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Mark F. Weiss

www.advisorylawgroup.com

Jun 19 2018

Crossing Over from Healthcare to Lifestyle Businesses – Success In Motion

Ride along as Mark discusses the flip side of the cosmetologist who opens a “medi-spa:” The expansion of medical practice beyond the traditional bounds of treatment into lifestyle.

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Mark F. Weiss

www.advisorylawgroup.com

Jun 18 2018

History Rhymes in Healthcare Just as it Does in Home Delivery Services: Ride the Trend

I read an interesting blog post about the fact that we tend to think we live in such modern times, when, in many cases, what we see as new is simply the repeat of a prior trend. The current instance may not be the same technologically, but, at its heart, it’s one and the same concept.

For example, we think that it’s very modern to have meals prepared remotely and then delivered to us at home. And, we think that it’s wonderful that now everything can be delivered to us via merchants such as Amazon or Jet.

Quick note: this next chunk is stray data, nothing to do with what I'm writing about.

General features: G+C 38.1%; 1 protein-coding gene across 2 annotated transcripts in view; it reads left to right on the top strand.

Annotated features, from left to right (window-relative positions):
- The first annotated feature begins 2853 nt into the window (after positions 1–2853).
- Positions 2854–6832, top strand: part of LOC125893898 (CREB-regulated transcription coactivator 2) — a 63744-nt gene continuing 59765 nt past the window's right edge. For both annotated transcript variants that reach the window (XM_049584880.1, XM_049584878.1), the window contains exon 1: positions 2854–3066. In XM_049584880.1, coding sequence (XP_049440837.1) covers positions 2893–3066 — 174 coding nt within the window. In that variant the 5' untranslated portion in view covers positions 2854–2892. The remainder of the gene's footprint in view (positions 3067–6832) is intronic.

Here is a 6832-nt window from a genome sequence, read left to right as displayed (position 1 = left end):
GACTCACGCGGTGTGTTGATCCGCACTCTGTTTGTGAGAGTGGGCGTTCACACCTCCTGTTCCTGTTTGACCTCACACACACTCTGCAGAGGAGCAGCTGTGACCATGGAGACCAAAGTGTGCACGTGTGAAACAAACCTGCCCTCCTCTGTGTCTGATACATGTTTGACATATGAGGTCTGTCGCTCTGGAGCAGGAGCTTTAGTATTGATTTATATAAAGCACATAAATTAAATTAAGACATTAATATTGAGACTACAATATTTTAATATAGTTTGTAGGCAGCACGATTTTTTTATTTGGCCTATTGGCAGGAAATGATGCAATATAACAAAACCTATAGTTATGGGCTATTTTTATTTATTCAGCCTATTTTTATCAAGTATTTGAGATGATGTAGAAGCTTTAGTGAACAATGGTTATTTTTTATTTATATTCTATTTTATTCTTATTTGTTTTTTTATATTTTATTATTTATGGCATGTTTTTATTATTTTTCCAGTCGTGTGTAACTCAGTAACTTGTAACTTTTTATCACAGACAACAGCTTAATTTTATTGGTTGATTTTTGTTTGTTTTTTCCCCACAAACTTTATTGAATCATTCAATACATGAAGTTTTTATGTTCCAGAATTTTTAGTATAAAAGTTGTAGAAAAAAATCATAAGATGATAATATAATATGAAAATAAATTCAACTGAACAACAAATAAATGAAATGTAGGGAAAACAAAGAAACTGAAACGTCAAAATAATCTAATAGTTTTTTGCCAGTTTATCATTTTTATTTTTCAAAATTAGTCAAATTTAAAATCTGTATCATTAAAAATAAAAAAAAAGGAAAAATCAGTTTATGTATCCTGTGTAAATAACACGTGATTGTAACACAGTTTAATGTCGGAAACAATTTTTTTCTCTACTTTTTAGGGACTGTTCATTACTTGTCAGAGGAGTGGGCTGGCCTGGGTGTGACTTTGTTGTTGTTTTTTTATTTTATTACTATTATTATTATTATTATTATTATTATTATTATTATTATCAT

But as that blog post pointed out, in the mid-1800s London, eating out was what people did. Even the relatively poor didn’t eat at home. That’s because it cost more to cook at home. Additionally, most people lived in apartments and most apartments didn’t have kitchens. Instead, apartments had a fireplace, which was sometimes used to heat a pot over some coals, but that required fuel (which was expensive) and it required time.

So, what developed was a culture in which even the poor ate at roadside stands, and in which even the working class could afford to have meals delivered: not only the food, but also the plates and utensils, just like home delivery catering today, but for the masses.